Trap Bar Jump
Barbell Squat Jump
Exercises above use different pieces of equipment, but are training the same concept (Image 3 on left and 4 on right)


Read the conclusion next and save the results for later. The conclusion will typically provide you with the significant results of the study, along with the actual numbers of what they found. However, unlike the results, which is typically the raw statistics of the study, the conclusion will be written in a much easier to understand fashion.


After the conclusion, read the results. This can be really useful and helpful when validating your understanding. There have been times I have read the conclusion and then referenced the results just to find out I clearly did not understand the conclusion the first time. The result will sometimes have hidden findings. These are the kind of findings the researchers did not notice, or did not intend to look at. For example, in an optimal load validation paper, exercises at different percentages of their one rep max were analyzed. In the conclusion, the authors noted what loads that were associated with optimal power outputs. However, if you read the results you would notice that the slope of force output in a clean was shallower than that of the other exercises. In other words, per percentage of one rep max, the clean has less drop of in force from load to load. The nerd I am thought this was pretty interesting.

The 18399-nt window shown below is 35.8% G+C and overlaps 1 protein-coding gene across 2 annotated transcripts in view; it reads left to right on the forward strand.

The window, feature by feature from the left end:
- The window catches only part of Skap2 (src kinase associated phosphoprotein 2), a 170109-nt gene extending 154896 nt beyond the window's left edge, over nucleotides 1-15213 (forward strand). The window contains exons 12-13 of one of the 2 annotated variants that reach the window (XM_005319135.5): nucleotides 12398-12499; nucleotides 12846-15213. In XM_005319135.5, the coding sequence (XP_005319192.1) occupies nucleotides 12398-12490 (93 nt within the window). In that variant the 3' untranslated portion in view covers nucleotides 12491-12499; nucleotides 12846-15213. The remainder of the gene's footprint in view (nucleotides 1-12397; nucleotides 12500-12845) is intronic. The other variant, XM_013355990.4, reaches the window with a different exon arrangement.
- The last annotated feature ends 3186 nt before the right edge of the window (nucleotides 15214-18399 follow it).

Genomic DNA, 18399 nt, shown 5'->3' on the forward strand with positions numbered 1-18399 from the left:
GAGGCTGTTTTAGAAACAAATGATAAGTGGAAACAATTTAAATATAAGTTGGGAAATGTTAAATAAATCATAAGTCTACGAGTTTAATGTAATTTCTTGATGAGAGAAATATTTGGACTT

Understanding the Concept

After reading the paper, you should take a minute and reflect on what the concept of the paper was, whether or not other papers you have read a paper with similar concepts, whether or not you agree with the concept (if not why?), and how you can apply the concept to your training.

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Once you understand the concept you can start connecting the dots

Discussion and Application

This part is where the researchers discuss what their findings means, what they think the findings can apply to, and what steps should be taken next. Not all papers include these two sections and sometimes they are synonymous.


The limitations section is basically the portion where the researchers tell you what could have influenced their data and how someone could better design the next study looking at a similar topic. For example, many limitations in research are sample size, training level of participants, and ages of participants.


If there are any interesting references you came across during the read, be sure to check the references at the bottom. This is a great way to begin finding papers that interest you.